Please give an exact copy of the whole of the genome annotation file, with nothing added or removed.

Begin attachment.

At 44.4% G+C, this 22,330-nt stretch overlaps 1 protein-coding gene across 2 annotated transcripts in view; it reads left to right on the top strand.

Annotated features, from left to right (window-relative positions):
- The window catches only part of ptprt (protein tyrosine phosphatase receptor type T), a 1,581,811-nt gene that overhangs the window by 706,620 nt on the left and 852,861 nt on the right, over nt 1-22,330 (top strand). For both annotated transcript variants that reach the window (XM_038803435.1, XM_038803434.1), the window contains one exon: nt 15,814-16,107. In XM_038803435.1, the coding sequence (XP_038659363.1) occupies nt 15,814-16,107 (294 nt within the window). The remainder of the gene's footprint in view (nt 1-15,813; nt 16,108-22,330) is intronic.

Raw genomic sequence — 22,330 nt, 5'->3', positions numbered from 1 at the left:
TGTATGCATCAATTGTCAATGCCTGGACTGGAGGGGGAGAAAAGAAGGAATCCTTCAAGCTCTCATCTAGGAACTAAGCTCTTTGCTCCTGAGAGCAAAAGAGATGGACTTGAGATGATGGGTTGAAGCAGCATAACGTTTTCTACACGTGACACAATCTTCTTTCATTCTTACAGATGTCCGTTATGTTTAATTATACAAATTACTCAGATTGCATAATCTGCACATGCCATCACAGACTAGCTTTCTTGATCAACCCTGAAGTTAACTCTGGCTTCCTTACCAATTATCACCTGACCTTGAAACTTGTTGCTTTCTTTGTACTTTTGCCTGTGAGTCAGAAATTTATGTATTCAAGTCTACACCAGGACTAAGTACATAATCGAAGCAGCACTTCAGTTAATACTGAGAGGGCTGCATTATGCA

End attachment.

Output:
At 44.4% G+C, this 22,330-nt stretch overlaps 1 protein-coding gene across 2 annotated transcripts in view; it reads left to right on the top strand.

Annotated features, from left to right (window-relative positions):
- The window catches only part of ptprt (protein tyrosine phosphatase receptor type T), a 1,581,811-nt gene that overhangs the window by 706,620 nt on the left and 852,861 nt on the right, over nt 1-22,330 (top strand). For both annotated transcript variants that reach the window (XM_038803435.1, XM_038803434.1), the window contains one exon: nt 15,814-16,107. In XM_038803435.1, the coding sequence (XP_038659363.1) occupies nt 15,814-16,107 (294 nt within the window). The remainder of the gene's footprint in view (nt 1-15,813; nt 16,108-22,330) is intronic.

Raw genomic sequence — 22,330 nt, 5'->3', positions numbered from 1 at the left:
TGTATGCATCAATTGTCAATGCCTGGACTGGAGGGGGAGAAAAGAAGGAATCCTTCAAGCTCTCATCTAGGAACTAAGCTCTTTGCTCCTGAGAGCAAAAGAGATGGACTTGAGATGATGGGTTGAAGCAGCATAACGTTTTCTACACGTGACACAATCTTCTTTCATTCTTACAGATGTCCGTTATGTTTAATTATACAAATTACTCAGATTGCATAATCTGCACATGCCATCACAGACTAGCTTTCTTGATCAACCCTGAAGTTAACTCTGGCTTCCTTACCAATTATCACCTGACCTTGAAACTTGTTGCTTTCTTTGTACTTTTGCCTGTGAGTCAGAAATTTATGTATTCAAGTCTACACCAGGACTAAGTACATAATCGAAGCAGCACTTCAGTTAATACTGAGAGGGCTGCATTATGCA